Going Home After The Terrible, Horrible, no Good, Very Bad Day
It was as the children’s book by Judith Viorst says, “A Terrible, Horrible, no Good, Very Bad Day.” My correctional unit which typically only restrained a child three to five times a year had just finished physically disarming our fifth kid. After deescalating the grounded Axel, we slowly placed the troubled youth into restraints on a gurney following the doctor’s orders. Exhausted, I sat down in the faded plastic chair that was the cinderblock room’s only furnishing to monitor Axel while he was in isolation. As I sat there in silence, something very bizarre happened.
Straining to lift his body only centimeters off the gurney, the youth stopped cursing at me and triumphantly said, “I bet you wish you were me!”
“What makes you say that?” I replied intrigued by the seeming insanity of the previous statement.
“Well, you had horrible day. You restrained me; I almost bit you; you had to do extra paperwork; you had to hate your life today.”
“True,” I responded. “Today, has been a really bad day. But here is what you don’t get. This is your life. You live here. I don’t. I’m going home at 5:00 PM.”
Unfortunately, we don’t have to be named Alexander or be a ward of the state to have a “terrible, horrible, no good, very bad day.” We get all that and more simply by being parents. Every day, most of us wrestle with sleep deprivation, busy schedules, and sickly children. We wonder if we’ve ruined or our kids by being too attached to our schedules or if we warped them by being too relaxed. And inevitable, we all will have to wrestle with the death of a child in some form. At times, the life a parent is horrible.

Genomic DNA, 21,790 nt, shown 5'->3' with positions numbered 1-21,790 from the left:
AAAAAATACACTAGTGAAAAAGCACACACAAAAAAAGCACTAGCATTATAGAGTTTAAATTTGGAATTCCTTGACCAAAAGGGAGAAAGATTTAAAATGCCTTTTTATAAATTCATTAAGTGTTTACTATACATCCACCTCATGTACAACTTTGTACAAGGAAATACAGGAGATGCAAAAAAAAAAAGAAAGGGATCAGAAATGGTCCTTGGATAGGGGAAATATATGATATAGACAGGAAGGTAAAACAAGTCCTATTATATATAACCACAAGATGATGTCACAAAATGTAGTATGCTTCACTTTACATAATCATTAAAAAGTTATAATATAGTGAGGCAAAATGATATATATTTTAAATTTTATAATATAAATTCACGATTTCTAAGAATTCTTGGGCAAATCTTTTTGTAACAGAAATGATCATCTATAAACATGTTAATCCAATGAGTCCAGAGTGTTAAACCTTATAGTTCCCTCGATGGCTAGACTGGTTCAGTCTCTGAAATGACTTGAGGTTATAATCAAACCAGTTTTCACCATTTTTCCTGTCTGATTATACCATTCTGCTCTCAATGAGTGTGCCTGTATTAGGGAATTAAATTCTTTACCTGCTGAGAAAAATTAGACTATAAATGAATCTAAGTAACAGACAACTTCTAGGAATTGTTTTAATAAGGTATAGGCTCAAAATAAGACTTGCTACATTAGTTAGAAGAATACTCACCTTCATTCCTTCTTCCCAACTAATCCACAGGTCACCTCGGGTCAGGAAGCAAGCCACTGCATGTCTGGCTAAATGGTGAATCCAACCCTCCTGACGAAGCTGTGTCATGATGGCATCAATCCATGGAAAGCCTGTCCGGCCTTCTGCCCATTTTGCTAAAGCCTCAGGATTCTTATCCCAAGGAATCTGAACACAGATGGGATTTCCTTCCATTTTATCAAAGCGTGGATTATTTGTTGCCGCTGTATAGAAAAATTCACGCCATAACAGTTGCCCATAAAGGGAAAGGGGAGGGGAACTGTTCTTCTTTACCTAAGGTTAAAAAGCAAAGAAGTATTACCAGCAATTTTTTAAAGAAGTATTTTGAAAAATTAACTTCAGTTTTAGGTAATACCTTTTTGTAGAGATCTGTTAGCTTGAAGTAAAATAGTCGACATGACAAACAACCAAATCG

But regardless of how many terrible, horrible, no good, very bad days we have had, we are going home! This is why as Christian parents, we can continue to love our children when they wake up at 3:00 AM. This is why we can still care our children when they abandon the church and say hateful things. And this is why we can get up the morning after we bury our child. If we have embraced Christ, we have a home laid up for us in heaven (Col 1:5). We have a promise of hope and joy that surpasses all earthly suffering. When we cling to this hope, we can look at our bad days and say with Paul, “I consider that the sufferings of this present time are not worth comparing with the glory that is to be revealed to us”(Rom. 8:18). Ultimately, the ability to love our kids and to enjoy this life is not based on our circumstances. We can love our kids (good or bad) at all times because we have been loved by our heavenly father who promises us eternity. If you are having a very terrible horrible, no good, very bad day, remember, “You are going home!”